Nikki Iles Jazz Orchestra
(Ronnie Scott’s. 6 March 2022. Review by Sebastian Scotney)
The Nikki Iles Jazz Orchestra’s “Face to Face” tour was originally planned to take place in 2020. It has… finally…reached its joyous conclusion.
Every musician on stage seemed to not just to be proving at every moment a deep belief in this music and in the emotions and the stories it can express and convey, but also a singularly deep understanding every of bit of its character, its completely compelling sense of flow, and the craft behind it. There were, after all a significant proportion of the band who run and write for their own large ensembles.
The programme was also unfailingly generous in its acknowledgement of, and gratitude for other influential arrangers. The majority of the pieces are Iles’ own recent repertoire and series of commissions, but she also clearly venerates the craft of others: Vince Mendoza, Fred Sturm, Steve Gray and Stan Sulzmann were all saluted and honoured in different ways.
My LJN colleague Mike Collins has done a superb job chronicling performances this band – links to their official first concert in 2018 at the Vortex, and their November 2021 are below. He wrote last year of “a sound and repertoire that weaves together so many musical threads.” The idea definitely resonated on Sunday night. As John Fordham’s feature previewing this concert points out, Nikki Iles’ major focus on large ensemble might be relatively recent, but the roots of it go back a long way, and the presence on stage of musicians who have been colleagues ever since the days of the Creative Jazz Orchestra such as Mike Walker and Andy Schofield underline that sense of strong continuity.
Those different creative threads are everywhere. Iles is just as authentic when summoning up the English folk tradition – and the folk-rock iteration of it – in “Highlands” as she is when evoking Geri Allen’s Detroit/Motown roots.
Inspiration is a two-way process. Nikki Iles thanked the musicians who. with their “different personalities to make my music come to life.” In a sense that is to be expected, because to a considerable extent she has written it to be played by them. The solo features, written for and dedicated to two great figures of our scene, trumpeter Henry Lowther and trombonist Gordon Campbell,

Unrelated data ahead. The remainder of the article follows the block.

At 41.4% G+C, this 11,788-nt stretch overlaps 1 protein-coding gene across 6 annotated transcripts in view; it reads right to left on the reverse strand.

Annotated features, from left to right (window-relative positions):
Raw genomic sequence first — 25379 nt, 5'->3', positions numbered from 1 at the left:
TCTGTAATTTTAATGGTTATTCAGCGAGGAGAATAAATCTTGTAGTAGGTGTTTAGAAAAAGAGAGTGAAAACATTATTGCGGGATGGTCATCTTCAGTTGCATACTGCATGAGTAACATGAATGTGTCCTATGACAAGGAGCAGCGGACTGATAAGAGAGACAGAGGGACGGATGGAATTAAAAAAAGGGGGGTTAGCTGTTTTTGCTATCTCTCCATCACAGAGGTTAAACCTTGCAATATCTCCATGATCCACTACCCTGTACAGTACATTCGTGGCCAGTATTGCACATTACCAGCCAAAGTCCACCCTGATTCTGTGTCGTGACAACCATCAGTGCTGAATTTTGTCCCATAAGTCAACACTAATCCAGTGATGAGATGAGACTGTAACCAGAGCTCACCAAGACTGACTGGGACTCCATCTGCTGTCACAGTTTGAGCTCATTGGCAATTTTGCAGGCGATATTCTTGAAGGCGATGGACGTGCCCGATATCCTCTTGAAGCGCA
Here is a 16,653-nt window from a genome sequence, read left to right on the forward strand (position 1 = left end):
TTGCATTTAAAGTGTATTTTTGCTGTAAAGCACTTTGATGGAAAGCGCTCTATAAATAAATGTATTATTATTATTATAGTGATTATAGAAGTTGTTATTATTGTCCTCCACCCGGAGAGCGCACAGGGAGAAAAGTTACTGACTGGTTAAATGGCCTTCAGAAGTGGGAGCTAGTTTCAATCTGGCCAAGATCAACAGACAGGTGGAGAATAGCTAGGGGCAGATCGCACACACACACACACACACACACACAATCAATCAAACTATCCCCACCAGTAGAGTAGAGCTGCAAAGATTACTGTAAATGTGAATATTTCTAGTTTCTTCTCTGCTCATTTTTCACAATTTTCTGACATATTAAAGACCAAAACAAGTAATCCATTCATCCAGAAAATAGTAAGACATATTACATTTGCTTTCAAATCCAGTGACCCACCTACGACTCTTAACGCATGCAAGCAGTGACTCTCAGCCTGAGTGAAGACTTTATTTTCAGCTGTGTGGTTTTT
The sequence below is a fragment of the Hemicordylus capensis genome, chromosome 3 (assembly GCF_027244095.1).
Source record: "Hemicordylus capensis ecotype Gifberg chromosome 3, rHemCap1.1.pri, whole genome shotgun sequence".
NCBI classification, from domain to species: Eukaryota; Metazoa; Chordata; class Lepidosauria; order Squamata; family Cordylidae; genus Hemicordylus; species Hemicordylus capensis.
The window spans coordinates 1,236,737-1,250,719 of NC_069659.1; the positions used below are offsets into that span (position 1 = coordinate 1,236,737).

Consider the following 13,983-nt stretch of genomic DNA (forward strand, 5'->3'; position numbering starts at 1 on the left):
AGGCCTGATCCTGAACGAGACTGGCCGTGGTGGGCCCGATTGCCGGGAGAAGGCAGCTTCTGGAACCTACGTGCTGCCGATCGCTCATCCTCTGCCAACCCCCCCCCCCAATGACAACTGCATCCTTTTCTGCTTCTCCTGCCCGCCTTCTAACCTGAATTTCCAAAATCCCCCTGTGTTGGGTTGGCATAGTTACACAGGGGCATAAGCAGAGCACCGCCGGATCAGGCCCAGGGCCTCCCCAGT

The list of all participants, from several generations, is below, but it is impossible not to single out the contribution of guitarist Mike Walker, and the photo above by Robert Crowley somehow catches his role of provoking, of suddenly taking the band to a different place.
Perhaps the most abiding impression from Sunday night’s last concert is that the absolutely the right people were there to play it. Concerts should always have the sense of a very special occasion; this one did.
Wild Oak – for Geri Allen (solo: Andy Schofield)
Gray as the morning – (for Steve Gray) (soloists: Gareth Lockrane, Paul Jones, Olli Martin
Hush: soloists Tori Freestone, Mike Walker)
Face to Face (for Henry Lowther / soloist)
Hero with a Thousand Faces (Vince Mendoza) (solos: Mike Walker, Julian Siegel)
Red Ellen (solo: Nick Smart)
The Caged Bird (Solos Andy Schofield, Karen Sharp)
(Solos: Andy Schofield, Nikki Iles)
Flatlands (solo: Gordon Campbell)
Awakenings (solos: James Copus (Flugelhorn), Harry Maund
Do it again (Fagen/Becker, arr. Fred Sturm) (solod Gareth Lockrane, Mike Walker, Julian Siegel)
Encore: Highlands (solos: James Copus, Harry Maund)
Nikki Iles (piano/ composition), Steve Watts (bass), Ian Thomas (drums), Mike Walker (guitar)
Harry Maund, Olli Martin, Gordon Campbell, Richard Henry
Henry Lowther, Tom Walsh (lead), James Copus, Nick Smart
Wind/ Reeds: Gareth Lockrane, Andy Schofield, Paul Jones, Julian Siegel, Tori Freestone, Karen Sharp
Sound: Paul Sparrow
Categories: Live review